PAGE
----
Diabetes is a medical condition wherein there is an elevation in sugar levels in the blood. This may be caused by lack of insulin production in the pancreas or due to decreased sensitivity of the cells to insulin. Diabetes affects children and adults alike and the number of people with diabetes increases every day. There are three types of diabetes, specifically Type I diabetes, Type II diabetes, and diabetes during pregnancy which is known as gestational diabetes, with Type II diabetes being the most common and is usually a lifestyle-related disease.
The Role of Insulin and How It Affects Diabetics:
The pancreas is an organ in the body that produces a hormone called insulin. Insulin is needed by glucose, a simple form of sugar present in the blood, to enter the cells and provide energy. Glucose is formed when carbohydrates from the food we eat are broken down into its simplest form. It enters the blood stream and normally enters fat, liver, and muscle cells with the help of insulin. Glucose is the main source of fuel of cells in the body so that these can function normally. In individuals with diabetes, one of two things may occur. One, the pancreas may produce little or no insulin at all which makes glucose build up in the blood. This is also known as Type 1 Diabetes and individuals with this type of diabetes need daily injections of insulin. Second, the cells of the body may not react to insulin the way they are supposed to which also causes accumulation of blood glucose. This is known as Type 2 Diabetes and is usually caused by physical inactivity and poor weight control. This type of diabetes is commonly managed with oral medications, diet, and exercise.
Symptoms of Diabetes:
Diabetes symptoms of individuals with type 1 diabetes usually manifest within a short time period while those with type 2 diabetes may develop symptoms slowly. Some individuals with type 2 diabetes may not experience diabetes symptoms at all. Elevated sugar levels in the blood cause excessive thirst, hunger, and frequent urination which are three of the symptoms commonly experienced by diabetics. There may also be weight loss, fatigue, and blurry vision.
Diabetes Care and Treatment:
Diabetes treatment depends on the type of diabetes an individual has although it will usually involves focus on monitoring blood sugar and blood sugar control through diet and exercise. A glucometer, a device that measure blood sugar, is needed to check individual blood glucose. The patient needs to regularly monitor his or her blood sugar and keep a record of these measurements for evaluation by the doctor or nurse. Individuals with type 1 diabetes will also need to follow a diabetic diet and meals should be eaten at the same time each day to prevent blood sugar from fluctuating. Regular exercise is also necessary for blood sugar control as it helps burn off excess calories and fats in the body.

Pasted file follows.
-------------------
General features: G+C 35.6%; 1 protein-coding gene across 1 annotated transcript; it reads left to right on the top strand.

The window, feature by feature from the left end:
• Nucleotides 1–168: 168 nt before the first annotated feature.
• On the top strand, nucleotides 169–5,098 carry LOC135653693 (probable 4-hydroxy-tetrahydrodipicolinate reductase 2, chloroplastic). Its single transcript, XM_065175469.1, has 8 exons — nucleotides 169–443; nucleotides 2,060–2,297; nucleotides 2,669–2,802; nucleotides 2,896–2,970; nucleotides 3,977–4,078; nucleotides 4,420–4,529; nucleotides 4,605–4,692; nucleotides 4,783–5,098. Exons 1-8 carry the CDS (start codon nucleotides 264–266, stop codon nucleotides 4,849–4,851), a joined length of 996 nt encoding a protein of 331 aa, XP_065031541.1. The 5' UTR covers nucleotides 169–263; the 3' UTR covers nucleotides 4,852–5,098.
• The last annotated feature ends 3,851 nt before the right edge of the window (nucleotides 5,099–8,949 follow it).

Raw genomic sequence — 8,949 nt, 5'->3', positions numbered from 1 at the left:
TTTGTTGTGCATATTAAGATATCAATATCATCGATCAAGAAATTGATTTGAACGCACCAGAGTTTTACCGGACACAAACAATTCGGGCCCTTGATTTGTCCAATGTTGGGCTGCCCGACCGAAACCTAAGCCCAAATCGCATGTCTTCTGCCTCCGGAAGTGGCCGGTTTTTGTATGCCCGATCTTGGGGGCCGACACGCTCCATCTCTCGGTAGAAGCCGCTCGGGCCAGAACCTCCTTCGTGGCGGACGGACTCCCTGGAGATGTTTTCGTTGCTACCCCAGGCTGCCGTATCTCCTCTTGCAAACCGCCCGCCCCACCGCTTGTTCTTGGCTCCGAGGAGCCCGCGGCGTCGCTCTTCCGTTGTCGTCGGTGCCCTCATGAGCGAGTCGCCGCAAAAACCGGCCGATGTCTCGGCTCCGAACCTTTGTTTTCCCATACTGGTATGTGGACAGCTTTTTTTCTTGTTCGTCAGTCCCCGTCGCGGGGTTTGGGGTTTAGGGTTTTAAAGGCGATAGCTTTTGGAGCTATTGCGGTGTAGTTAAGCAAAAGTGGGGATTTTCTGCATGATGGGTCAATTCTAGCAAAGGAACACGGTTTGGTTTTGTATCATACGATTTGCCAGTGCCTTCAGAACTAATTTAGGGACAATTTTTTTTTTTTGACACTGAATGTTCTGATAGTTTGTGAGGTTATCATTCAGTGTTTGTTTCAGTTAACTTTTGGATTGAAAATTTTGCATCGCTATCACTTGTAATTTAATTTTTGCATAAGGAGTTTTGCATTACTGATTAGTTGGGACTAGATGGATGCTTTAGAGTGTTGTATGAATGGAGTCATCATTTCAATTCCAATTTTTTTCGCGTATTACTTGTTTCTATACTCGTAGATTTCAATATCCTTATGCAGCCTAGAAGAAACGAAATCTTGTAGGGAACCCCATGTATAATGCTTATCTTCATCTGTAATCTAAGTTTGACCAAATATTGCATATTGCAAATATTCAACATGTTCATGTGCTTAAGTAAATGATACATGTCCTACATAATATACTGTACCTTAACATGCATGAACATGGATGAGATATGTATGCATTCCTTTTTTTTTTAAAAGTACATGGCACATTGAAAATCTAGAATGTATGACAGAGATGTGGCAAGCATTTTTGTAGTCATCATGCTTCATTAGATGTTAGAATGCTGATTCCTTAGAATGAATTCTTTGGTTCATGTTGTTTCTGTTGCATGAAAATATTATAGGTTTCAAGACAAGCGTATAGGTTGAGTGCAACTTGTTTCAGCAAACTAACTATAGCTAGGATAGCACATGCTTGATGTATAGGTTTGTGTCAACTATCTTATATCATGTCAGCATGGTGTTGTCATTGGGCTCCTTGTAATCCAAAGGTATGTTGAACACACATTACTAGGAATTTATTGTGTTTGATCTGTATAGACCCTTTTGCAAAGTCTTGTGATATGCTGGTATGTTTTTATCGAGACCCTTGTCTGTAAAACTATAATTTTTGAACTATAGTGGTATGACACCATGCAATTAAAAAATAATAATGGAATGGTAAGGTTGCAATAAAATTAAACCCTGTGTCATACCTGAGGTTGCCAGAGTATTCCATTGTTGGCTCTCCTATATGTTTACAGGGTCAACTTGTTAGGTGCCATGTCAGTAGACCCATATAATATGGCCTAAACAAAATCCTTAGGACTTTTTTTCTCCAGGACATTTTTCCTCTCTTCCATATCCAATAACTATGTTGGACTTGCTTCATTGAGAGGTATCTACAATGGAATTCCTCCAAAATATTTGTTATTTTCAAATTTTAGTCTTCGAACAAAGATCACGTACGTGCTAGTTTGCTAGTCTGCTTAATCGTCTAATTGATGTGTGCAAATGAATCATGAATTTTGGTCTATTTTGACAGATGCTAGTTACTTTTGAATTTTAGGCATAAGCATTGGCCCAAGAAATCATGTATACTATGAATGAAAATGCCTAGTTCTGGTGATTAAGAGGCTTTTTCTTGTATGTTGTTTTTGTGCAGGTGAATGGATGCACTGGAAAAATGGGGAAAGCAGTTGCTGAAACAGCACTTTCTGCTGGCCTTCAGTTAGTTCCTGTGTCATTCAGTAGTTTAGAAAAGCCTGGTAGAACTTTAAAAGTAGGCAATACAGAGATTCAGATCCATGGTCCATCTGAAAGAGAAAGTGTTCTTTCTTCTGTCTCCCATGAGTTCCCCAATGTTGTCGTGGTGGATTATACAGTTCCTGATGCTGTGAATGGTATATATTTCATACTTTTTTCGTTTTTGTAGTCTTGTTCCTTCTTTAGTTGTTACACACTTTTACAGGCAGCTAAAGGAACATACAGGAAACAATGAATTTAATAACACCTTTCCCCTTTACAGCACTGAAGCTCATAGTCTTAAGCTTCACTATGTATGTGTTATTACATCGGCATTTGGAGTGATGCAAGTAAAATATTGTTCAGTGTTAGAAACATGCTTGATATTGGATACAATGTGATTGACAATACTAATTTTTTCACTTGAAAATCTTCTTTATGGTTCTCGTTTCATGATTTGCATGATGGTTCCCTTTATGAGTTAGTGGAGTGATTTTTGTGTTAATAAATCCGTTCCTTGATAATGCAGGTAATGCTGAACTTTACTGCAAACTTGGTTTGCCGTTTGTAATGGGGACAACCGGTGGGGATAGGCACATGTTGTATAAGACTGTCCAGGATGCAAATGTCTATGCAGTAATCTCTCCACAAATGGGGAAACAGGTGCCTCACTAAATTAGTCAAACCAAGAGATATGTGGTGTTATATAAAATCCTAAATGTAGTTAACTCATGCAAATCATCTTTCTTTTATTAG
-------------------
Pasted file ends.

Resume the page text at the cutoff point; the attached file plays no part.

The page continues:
Foot care is also given emphasis in diabetes care management since the disease can cause damage to the nerves and blood vessels. The skin can become damaged and infected, and if left untreated, the foot may need to be amputated. Checking and caring for the feet every day and wearing the right shoes can help prevent foot injuries.
For individuals with type 1 diabetes, insulin is also needed on a daily basis. It needs to be injected under the skin and differs in how fast it works and how long the effects last. Sometimes, more than one type of insulin may be given at the same time. Type 2 diabetes patients, on the other hand, may need to take medications for blood sugar control such as metformin and glimepiride.
Diabetes Prevention in Individuals with a Family History:
Diabetes tends to run in the family and is considered to be a major risk factor for getting the disease. Type 1 diabetes cannot be prevented and eating a healthy diet and exercising regularly will not keep an individual from getting the disease. There are some studies though suggesting that breastfeeding and avoidance of early introduction of solid foods in infants can lower the risk of developing type 1 diabetes. There is no test to predict who will get type 1 diabetes but there are blood tests that can detect it in its early stages.
Type 2 diabetes, on the other hand, can be prevented since it is more of a lifestyle-related disease. Excessive weight, obesity, and physical inactivity are all risks for type 2 diabetes. It used to be more common in adults although it is also becoming more common in children and adolescents. Eating a healthy diet low in fat and avoiding foods and drinks high in sugar can prevent weight gain which is a major risk factor associated with diabetes. Staying active through exercise and sports can also help prevent the development of type 2 diabetes.
Diabetes affects millions of people in the U.S. alone. While type 1 diabetes cannot be prevented, there are many ways to prevent type 2 diabetes from developing despite a family history of diabetes. Proper diet and exercise are keys to diabetes prevention and to better health as well.